Sunday, May 23, 2010

DC Comics 75th Anniversary Golden Age Atom Variant Cover Suggestions

Last year, Brian Cronin at CBR's Comics Should Be Good came up with his list of The Most Iconic Covers for thirty different characters. Some I felt were stronger than others, and took enough exception to his list for the Martian Manhunter that I compiled an extension. Meanwhile, DC is revving up for a year's worth of 75th Anniversary variant covers, which I commented on at length at my new Wonder Woman blog. However, it wasn't until Anj at Supergirl Comic Box Commentary offered his choices for a potential Supergirl 75th Anniversary Variant Cover that it occurred to me I'd like to throw my hat into the ring in a fairly big way. Over the course of this week, I'll try to offer cover suggestions for the various characters I cover on my blogs.

Here at the Atom blog, I've got three bearers of the name I plan to cover. Al Pratt was the first, and he's reasonably well regarded today thanks to his role as a member of the Justice Society of America, but he's never been a headliner. Pratt was just another feature in the '40s, vanished throughout the '50s, and only popped up sporadically until the '80s before dying midway through the '90s. These selections are the result of his marginalization...

Dishonorable Mention: All-Star Comics #28 (April, 1946)

Al Pratt is the closest figure in a group shot on a period cover. This is the sad state of the "iconic" Golden Age Atom image.

10)Secret Origins #25 (April, 1988)

"This is the Atom, who had little man's disease. That was his motivation and his sole 'power.' Remember that the next time you mock Arms-Fall-Off Boy or Matter-Eater Lad."

9) All-Star Comics #54 (August, 1950)

Big points here to Pratt for getting cover featured after most super-heroes had bitten the dust, and balancing bigger stars on his arms to boot! Big demerits for getting upstaged by a circus elephant and clowns.

8) Infinity, Inc. #8 (November, 1984)

Those of you upset by the recent death of Ryan Choi would do well to remember that strife amongst the very tenuous Atom family is one of its defining characteristics. For instance, here's Pratt trying to bash in the brains of his godson, Albert Rothstein, then known as Nuklon. Don't get used to Pratt being on the dealing end of such in-family confrontations.

7) All-Star Squadron #21 (May, 1983)

For instance, here's Al getting his unusually well drawn ass handed to him by Cyclotron, from whom Pratt would later swipe a costume and powers.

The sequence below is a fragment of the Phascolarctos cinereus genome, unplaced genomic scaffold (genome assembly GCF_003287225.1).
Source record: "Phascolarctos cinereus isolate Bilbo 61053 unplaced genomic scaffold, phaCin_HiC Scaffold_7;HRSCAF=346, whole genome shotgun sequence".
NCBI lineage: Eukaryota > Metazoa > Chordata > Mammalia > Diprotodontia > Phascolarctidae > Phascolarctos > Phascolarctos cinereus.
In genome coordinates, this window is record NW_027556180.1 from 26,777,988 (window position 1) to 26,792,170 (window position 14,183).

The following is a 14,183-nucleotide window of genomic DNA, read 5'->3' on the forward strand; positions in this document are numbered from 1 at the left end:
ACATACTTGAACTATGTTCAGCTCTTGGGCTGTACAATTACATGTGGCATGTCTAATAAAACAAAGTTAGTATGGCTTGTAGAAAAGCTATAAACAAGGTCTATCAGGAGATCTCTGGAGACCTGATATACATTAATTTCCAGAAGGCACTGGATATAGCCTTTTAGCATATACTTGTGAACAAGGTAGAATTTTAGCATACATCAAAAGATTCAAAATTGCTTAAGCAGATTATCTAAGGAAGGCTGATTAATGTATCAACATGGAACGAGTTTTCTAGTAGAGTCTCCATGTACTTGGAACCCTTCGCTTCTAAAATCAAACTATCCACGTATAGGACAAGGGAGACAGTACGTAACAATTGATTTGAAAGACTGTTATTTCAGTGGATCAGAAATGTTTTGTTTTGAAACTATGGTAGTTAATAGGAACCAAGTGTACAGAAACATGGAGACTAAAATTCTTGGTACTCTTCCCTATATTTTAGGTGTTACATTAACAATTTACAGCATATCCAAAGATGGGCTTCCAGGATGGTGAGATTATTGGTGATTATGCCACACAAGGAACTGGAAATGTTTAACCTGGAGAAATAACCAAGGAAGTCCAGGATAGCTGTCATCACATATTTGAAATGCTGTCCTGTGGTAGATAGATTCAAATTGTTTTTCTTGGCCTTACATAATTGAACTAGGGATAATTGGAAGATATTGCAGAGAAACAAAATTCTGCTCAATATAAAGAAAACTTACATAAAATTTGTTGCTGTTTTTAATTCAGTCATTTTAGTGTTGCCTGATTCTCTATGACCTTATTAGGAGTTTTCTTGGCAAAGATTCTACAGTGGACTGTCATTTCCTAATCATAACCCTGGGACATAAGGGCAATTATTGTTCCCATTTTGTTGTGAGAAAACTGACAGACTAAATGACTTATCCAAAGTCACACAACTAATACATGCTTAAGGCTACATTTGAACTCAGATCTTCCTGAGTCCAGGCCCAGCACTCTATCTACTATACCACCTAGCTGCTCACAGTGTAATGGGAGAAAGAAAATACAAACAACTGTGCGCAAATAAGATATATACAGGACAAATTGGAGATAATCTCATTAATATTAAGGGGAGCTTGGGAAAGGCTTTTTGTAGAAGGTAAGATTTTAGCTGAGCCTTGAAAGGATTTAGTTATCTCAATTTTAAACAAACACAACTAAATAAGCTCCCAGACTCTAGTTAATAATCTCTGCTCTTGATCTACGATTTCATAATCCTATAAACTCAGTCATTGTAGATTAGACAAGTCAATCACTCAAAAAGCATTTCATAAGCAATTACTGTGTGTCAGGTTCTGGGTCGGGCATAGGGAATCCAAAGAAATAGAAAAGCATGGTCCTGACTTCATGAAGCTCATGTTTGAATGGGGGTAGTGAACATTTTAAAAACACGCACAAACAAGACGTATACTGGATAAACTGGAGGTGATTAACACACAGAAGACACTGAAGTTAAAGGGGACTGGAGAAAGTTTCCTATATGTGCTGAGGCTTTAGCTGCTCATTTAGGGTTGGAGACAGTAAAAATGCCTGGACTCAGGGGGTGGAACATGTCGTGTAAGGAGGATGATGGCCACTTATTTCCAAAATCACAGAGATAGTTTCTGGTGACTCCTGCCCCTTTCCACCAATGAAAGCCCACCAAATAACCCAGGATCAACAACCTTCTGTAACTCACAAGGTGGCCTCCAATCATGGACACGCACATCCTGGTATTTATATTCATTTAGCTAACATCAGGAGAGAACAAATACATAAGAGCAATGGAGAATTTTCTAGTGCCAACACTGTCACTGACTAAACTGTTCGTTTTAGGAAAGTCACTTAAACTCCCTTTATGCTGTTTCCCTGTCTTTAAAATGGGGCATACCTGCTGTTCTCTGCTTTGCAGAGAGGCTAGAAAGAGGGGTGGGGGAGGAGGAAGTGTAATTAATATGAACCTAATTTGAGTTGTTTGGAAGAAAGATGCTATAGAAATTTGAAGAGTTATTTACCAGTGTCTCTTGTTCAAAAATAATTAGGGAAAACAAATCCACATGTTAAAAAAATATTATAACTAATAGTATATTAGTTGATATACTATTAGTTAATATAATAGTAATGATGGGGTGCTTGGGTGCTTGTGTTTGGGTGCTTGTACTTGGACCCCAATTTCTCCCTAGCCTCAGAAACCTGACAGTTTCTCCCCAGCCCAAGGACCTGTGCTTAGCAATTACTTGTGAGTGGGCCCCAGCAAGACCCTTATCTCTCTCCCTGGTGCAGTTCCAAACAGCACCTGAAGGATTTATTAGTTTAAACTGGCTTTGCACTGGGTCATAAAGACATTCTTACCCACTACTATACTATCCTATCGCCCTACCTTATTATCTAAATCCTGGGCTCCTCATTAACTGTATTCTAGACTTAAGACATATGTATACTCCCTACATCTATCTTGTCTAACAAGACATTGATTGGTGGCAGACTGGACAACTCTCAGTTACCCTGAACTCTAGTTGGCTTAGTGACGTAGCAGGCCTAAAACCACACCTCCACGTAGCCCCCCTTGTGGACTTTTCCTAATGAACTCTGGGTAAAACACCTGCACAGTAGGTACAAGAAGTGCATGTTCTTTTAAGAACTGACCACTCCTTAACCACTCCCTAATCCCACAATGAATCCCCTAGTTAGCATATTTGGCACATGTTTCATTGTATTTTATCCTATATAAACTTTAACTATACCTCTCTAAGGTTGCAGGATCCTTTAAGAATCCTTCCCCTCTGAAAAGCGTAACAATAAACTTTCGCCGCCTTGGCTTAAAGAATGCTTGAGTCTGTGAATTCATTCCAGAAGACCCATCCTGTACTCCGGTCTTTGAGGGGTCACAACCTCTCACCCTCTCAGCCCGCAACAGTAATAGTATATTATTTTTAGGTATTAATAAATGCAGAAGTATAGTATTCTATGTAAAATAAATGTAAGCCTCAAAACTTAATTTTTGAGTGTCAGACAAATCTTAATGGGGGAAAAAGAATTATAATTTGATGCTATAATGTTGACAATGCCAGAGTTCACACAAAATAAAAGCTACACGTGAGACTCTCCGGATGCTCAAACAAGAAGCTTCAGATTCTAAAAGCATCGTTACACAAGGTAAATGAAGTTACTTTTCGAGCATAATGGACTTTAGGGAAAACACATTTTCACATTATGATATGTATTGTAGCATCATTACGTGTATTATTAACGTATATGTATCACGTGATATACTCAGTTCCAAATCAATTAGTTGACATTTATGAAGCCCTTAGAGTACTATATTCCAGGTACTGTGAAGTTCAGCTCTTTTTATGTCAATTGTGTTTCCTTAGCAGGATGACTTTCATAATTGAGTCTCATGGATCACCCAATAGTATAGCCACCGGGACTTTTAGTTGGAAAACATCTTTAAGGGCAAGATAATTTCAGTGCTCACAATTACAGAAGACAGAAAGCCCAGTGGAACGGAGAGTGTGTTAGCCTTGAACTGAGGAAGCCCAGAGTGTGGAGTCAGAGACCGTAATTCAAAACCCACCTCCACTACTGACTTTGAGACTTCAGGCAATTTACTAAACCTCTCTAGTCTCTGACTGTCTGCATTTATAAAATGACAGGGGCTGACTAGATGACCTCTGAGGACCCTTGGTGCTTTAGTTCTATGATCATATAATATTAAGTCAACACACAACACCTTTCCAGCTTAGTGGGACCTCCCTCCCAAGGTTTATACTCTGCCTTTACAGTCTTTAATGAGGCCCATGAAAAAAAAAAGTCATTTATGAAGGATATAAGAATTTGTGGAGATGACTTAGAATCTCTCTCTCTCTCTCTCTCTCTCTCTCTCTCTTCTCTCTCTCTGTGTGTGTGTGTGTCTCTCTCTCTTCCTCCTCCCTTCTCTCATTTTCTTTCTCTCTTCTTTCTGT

6) JSA #71 (May, 2005)

See, it's a lot more impressive when a Cyclotron-styled Atom pounds a size-increasing Al "Atom Smasher" Rothstein, but still, are you really all that excited?

5) The Atom #29 (March, 1967)

Ray Palmer makes the scene, as his very body, diminutive though it may be, is used to bludgeon Al Pratt. Worse, it was C-list Silver Age villain the Thinker doing the beating. This was the kind of moment instant replays were made for. At least Pratt had sense enough to immediately hang his head in shame.

4) Adventure Comics #1 (May, 1999)

This was the single best Pratt-starring cover I could find, but a forgotten fifth week event does not "iconic" make.

3) All-Star Squadron #1 (September, 1981)

These final three covers are the only 75th anniversary suggestions that are not only serious, but mighty damned likely to see print. Brad Meltzer wasted half his time on the Justice League of America having the DC Trinity conveying what Al, Dr. Mid-Nite and Hawkman got through in this singular striking image. This is so a JSA All Stars variant in the waiting.

2) The Atom #36 (May, 1968)

Images like this really reveal the idiocy of Ray Palmer haters. How can you call the Silver Age Atom boring when, while his contemporaries were having charity foot races with their predecessors and generally fawning over the Golden Age/Earth-2 crowd, Ray was making Al his bitch on this cover. Further, this isn't one of those '70s Marvel bait-and-switch jobs where a dynamic Gil Kane cover masks hack interiors, but the man himself continuing his fantastic three year run on the title! The reason I don't mind Ryan Choi dying at Deathstroke's hands is because it was only a matter of time before Ray beaten the hell out of the poor kid for trademark infringement. Ray Palmer will straight up cut a bitch, yo.

1) All-Star Comics #3 (November, 1940)

This is a lock, considering it's not just the most recognizable Al Pratt image, but among the most famous and oft-imitated in comic book history!

Tomorrow, we'll look at the sons of Al Pratt...

Check out more spotlight countdowns of great art from the past 75 years of DC Comics Covers at DC75: Top Character Covers of the Dodranscentennial


LissBirds said...

I never realized the Atom "family" fought so much.

#2...Damn, Ray! Beating up your Golden Age predecessor. That's just cold. I never knew he had such a mean streak. Is this how he deals with all that pent up frustration caused by Jean Loring?

Diabolu Frank said...

While this in no way absolves Jean for her shrewishness, I've got a theory that Ray's proposals are just part of a complex of his.

From the very first story, its made clear that Ray is no meek scientist, but a brilliant, confident, agile, and all around adept individual. I suspect he sees the highly gifted Jean as the only woman "worthy" of him, so his proposals are just another competition for him to win/challenge to overcome.

Ray Palmer kicking the hell out of Al Pratt is one of the most *ahem* striking Atom images of all time. Ray has otherwise ignored all other members of the "family," leaving Atom Smasher to twist in the wind while Damage, Molecule and Adam Cray were allowed to die unaided. Ray has of course made time to fight some of their reanimated corpses/ghosts/etc.

So basically, once Ray Palmer took up the Atom mantle, he took that thing, and he doesn't share.